Dear Minister Mantashe,
As we enter the second day of stage 4 loadshedding, Eskom has just announced that we can expect loadshedding until 2022.
But we have heard this story before. We heard them say that loadshedding would be resolved in weeks in 2007. We heard it again from then Deputy President Cyril Ramaphosa in September 2015: “In another 18 months to two years, you will forget the challenges that we had with relation to power and energy and Eskom ever happened.”
At the State of the Nation Address earlier this year, after the country had been subjected to stage 6 loadshedding in December 2019, we were promised an emergency power procurement programme, which would source electricity from independent power producers (IPPs). We were promised that the red tape that was holding back self-generation by industry would be removed. We were promised that Bid Window 5 of the Renewable Energy Independent Power Producers Procurement programme would be initiated, to allow new entrants into the generation market.
So the question is: what have you, as the Minister of Mineral Resources and Energy done to make this a reality? The answer is precious little.
In March, you issued an amended draft of Schedule 2 of the Electricity Regulation Act, which would (once promulgated) ease the licencing requirements for self-generation below 1MW (even though everyone expected this limit to be raised to 10MW). That draft has never been formally adopted and is not yet law.
In May, you issued draft amendments for the regulation of new generation capacity. This would permit municipalities that were able to demonstrate that they are on a sound financial footing, to establish or procure electricity generation directly from independent power producers. Again, there has been no movement since then.
On 21 August 2020 – more than 8 months after it was first mooted by the President – you issued a request for proposals to procure 2000MW of electricity to “fill the current short term supply gap”. Although the RFP indicated it was technology agnostic, it requires that the power procured be “dispatchable” and “able to operate between 05h00 and 21h30”. Then there is the anticipated timeframe: IPPs must connect to the grid by June 2022. So no real emergency, then? And finally, the document states that “The RFP is designed to support Broad Based Black Economic Empowerment initiatives including ownership and localisation.” While the intent of BBBEE is laudable, it has been problematic in its implementation and the benefits have not trickled down to those who require empowerment the most. All this requirement in the RFP does is delay and disincentives those IPPs (especially foreign investors) who might have wanted to assist our struggling power sector.
Bid Window 5 of the Renewable Energy IPP Procurement Programme is dead in the water. Despite the Integrated Resource Plan (IRP), which was (finally!) approved late last year, requiring 2600MW of renewable energy (wind and solar) to come online in 2022, nothing has been done to make this happen. Minister, apart from the time that your department needs to evaluate the proposals, establishment, installation and testing does not occur overnight. It takes time. Having gone through 4 prior bid windows, we should know how this works by now. We should have a regular, annual bid process, to allow investors to plan accordingly and to ensure a consistent stream of IPPs coming onto the grid over the short and medium term – as envisaged by the IRP.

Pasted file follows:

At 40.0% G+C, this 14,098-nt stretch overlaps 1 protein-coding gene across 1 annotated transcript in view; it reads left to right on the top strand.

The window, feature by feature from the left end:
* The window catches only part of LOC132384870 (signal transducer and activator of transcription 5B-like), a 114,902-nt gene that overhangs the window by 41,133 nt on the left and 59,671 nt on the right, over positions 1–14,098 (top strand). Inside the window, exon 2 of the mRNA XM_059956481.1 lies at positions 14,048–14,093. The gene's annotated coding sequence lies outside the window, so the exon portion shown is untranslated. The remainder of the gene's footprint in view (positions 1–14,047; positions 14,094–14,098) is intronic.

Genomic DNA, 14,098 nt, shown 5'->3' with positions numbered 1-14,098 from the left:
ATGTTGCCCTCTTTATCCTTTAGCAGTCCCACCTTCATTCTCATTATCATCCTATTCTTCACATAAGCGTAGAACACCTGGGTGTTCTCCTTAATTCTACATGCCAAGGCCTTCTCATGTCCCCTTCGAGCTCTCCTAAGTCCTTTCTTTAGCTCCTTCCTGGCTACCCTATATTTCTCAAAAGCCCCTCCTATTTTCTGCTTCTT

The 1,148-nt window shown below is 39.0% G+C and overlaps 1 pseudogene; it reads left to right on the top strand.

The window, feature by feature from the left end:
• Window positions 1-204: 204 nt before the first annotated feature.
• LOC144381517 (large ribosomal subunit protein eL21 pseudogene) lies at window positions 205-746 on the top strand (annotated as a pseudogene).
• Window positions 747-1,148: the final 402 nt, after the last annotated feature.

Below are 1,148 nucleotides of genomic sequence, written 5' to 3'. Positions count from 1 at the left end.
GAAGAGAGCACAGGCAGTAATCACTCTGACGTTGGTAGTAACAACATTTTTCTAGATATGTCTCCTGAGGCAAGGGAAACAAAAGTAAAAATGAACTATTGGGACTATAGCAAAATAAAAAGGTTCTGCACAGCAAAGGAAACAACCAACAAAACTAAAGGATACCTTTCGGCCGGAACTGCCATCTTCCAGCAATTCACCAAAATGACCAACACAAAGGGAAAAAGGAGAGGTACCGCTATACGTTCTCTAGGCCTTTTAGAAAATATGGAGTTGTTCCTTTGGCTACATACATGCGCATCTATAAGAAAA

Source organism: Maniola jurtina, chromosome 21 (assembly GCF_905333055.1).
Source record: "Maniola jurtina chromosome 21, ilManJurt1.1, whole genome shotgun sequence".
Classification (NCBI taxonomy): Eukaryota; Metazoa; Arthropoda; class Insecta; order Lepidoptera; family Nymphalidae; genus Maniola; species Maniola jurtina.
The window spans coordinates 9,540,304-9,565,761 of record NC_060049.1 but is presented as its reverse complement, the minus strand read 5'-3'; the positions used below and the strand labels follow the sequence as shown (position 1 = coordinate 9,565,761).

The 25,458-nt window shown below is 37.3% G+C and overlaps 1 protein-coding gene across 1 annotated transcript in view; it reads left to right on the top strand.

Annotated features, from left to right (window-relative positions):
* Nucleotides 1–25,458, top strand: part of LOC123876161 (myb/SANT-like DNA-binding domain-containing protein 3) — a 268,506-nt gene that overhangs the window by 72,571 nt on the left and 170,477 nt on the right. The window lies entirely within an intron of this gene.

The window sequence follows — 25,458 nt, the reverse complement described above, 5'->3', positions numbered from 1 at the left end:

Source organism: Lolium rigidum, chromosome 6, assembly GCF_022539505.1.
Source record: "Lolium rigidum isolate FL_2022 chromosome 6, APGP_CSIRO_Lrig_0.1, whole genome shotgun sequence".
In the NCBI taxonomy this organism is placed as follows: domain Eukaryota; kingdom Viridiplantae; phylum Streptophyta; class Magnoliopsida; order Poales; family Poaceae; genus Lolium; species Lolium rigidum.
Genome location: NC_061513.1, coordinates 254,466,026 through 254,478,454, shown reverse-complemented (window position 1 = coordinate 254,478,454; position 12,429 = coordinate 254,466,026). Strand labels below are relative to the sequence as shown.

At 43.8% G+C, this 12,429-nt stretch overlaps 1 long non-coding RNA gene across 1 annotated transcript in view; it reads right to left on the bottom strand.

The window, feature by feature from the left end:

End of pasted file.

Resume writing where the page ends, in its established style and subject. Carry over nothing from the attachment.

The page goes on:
As we sit here in the dark again, Minister, we have to ask: where is the sense of urgency? Eskom’s problems are nothing new. We have known about our electricity supply shortfall since at least 1998, when the White Paper on Energy warned that Eskom’s reserves would run out in 2007 if government did not make significant investments into generation and infrastructure. That worked out well, didn’t it?
It is clear, Minister, that you are out of your depth. You are (like much of the rest of the ANC government) “all talk and no action”. And the actions you have taken, as outlined above, are too little, too late. Even when concrete and actionable proposals are put on the table, you dismiss them or contest them. Why, for example, would you persist with a court action against the City of Cape Town seeking to procure own generation, only to issue (draft) regulations that permit exactly that?
Now is not the time to play politics, Minister. If our economy is to have any hope of recovery, the national government needs to get out of the way and let the private sector, provinces and municipalities get on with the job of keeping the lights on and industry working.
Click here to read more about the DA’s plan to drive the cost of electricity down, introduce competition into the energy sector, and diversify the country’s energy sources to introduce more renewables, as well as our record of action on the electricity crisis over the last 8 years.